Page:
Coach Vera Held’s verdict on difficult situations at work.
Q: Two of my colleagues are seeing one another. “Jean” talks non-stop about their sex life. Actually, she’s worse than any of the guys at our car dealership. And her work’s gone downhill, too. What should I do?
A: Cut her off immediately the next time she starts talking about her sex life. Tell her you are not interested and that her personal intimate life is none of your business. Her focus needs to be her work. By giving her an audience, you are compounding the problem. So your job is to not listen, to not be complicit. Change the topic to work, create physical space, make a phone call, respond to a pressing work matter, discuss a future meeting or training initiative. By doing so, you will be helping her to not just keep her job but to save what’s left of her reputation. And if you really care about her, suggest she see her doctor. There may be more going on here beyond poor judgement, lack of discretion and the need to keep up with the boys in a male-dominated work environment.
Q: When my long-term consulting project ended, I offered to take “Shelley,” my full-time replacement, out to lunch. My goal was to help; I had been told that she had received no training and was floundering. She appeared grateful for the invite. But one of the v-ps cancelled the lunch by e-mail citing “busyness.” Yet I saw Shelley leave the office solo at lunchtime.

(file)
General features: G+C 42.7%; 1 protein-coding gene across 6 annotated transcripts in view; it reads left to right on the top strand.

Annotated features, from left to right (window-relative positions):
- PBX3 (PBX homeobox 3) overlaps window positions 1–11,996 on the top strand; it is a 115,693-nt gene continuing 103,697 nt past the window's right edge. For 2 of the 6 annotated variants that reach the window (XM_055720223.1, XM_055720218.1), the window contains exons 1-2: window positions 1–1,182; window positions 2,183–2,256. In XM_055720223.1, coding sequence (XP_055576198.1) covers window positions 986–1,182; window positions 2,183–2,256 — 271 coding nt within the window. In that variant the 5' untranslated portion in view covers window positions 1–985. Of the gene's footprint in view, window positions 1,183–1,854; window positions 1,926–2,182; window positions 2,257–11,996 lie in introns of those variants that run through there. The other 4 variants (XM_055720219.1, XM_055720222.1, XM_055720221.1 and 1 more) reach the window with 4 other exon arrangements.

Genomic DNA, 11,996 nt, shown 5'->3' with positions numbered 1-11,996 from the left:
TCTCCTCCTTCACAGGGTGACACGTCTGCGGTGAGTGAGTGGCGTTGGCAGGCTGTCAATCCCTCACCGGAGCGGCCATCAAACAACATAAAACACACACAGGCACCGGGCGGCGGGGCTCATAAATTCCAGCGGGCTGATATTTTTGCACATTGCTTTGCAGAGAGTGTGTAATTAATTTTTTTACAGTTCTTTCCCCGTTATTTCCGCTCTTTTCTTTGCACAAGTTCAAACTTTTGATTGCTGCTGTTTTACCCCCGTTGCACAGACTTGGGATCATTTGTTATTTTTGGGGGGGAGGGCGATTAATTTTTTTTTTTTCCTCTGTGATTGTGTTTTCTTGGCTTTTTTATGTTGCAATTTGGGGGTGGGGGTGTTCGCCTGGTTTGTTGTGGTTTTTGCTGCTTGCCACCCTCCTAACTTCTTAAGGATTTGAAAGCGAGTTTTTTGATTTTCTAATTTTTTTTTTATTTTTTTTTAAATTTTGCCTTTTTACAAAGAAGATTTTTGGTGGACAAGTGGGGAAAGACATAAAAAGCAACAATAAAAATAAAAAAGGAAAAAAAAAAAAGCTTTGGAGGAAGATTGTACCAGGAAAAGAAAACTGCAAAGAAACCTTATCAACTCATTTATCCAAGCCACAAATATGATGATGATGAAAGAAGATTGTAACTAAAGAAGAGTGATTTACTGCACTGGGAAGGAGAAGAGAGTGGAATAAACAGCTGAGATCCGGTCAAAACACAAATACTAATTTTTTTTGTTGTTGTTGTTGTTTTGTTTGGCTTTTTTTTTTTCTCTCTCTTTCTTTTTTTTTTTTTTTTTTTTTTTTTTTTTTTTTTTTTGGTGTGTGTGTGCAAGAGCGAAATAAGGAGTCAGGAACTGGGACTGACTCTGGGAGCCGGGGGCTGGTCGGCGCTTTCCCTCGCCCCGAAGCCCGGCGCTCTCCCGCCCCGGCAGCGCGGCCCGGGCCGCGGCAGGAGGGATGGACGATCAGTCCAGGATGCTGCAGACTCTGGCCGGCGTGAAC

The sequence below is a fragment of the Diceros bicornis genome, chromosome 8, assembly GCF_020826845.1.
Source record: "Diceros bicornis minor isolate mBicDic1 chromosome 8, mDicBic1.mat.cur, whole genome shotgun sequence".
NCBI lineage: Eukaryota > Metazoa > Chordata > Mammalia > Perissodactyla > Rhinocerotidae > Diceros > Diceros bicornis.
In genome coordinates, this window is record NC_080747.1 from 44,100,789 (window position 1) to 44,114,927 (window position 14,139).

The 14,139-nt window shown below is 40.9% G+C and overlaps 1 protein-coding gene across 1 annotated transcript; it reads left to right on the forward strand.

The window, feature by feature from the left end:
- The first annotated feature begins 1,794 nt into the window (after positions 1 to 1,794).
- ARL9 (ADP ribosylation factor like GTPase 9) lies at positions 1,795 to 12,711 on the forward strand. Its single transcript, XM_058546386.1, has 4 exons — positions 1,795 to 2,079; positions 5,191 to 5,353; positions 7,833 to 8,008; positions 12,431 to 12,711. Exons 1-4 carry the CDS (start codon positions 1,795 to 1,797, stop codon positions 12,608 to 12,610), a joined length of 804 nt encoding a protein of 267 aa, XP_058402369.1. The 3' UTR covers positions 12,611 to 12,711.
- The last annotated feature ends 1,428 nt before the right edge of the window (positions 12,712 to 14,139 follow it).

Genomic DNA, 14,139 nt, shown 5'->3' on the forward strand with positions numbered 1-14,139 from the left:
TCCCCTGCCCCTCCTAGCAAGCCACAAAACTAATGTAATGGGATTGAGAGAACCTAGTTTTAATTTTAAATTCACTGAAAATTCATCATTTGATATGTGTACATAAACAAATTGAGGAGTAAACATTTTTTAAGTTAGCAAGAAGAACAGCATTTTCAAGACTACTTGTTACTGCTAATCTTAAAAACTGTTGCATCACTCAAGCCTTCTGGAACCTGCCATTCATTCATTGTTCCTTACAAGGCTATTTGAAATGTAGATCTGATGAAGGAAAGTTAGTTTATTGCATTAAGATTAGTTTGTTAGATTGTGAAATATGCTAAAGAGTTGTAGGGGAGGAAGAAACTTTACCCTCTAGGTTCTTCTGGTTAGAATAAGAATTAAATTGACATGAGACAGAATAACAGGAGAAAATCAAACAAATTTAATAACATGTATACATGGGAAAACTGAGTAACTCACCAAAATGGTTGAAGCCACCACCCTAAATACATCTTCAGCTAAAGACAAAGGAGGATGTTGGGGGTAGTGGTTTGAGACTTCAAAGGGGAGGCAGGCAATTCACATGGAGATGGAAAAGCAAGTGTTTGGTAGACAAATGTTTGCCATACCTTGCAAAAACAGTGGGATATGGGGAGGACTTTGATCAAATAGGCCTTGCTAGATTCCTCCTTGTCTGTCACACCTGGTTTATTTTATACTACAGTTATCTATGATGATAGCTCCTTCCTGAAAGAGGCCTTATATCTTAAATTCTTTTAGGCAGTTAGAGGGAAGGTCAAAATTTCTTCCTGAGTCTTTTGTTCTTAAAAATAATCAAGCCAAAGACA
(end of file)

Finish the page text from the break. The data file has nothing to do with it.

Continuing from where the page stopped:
A: This vp’s behaviour was counter-productive. Your goodwill lunch gesture was properly received by Shelley and no doubt you could have shared much to help her. There is nothing more disconcerting than starting a new job and having no one to ask the multitude of questions that need to get asked. It takes time just to locate files — no wonder she is floundering. Your long-standing relationship with the organization prevails. At the first opportunity share your concerns with another v-p you can trust, so that you can nurture Shelley as needed in her new role.
Q: “Wendy,” one of our team captains, got her title by getting her buddies to vote for her. She was also involved in tallying the votes and I’m told was responsible for cutting off voting early. She’s not interested in benefitting our team or our volunteer organization.
A: Wendy appears to be a cheat and power monger who is looking to further her status. You will need to work around her. Consider a leadership role on the team or supporting a teammate you think would be a great leader. This will help to counteract Wendy’s negative influence. Stay focused on the goals of the volunteer organization; your decisions and behaviours need to be a consistent reflection of those goals.
Vera Held (www.veraheld.com) is a coach, facilitator, speaker, writer, PR consultant and the author of How Not to Take it Personally. Send your workplace questions to firstname.lastname@example.org.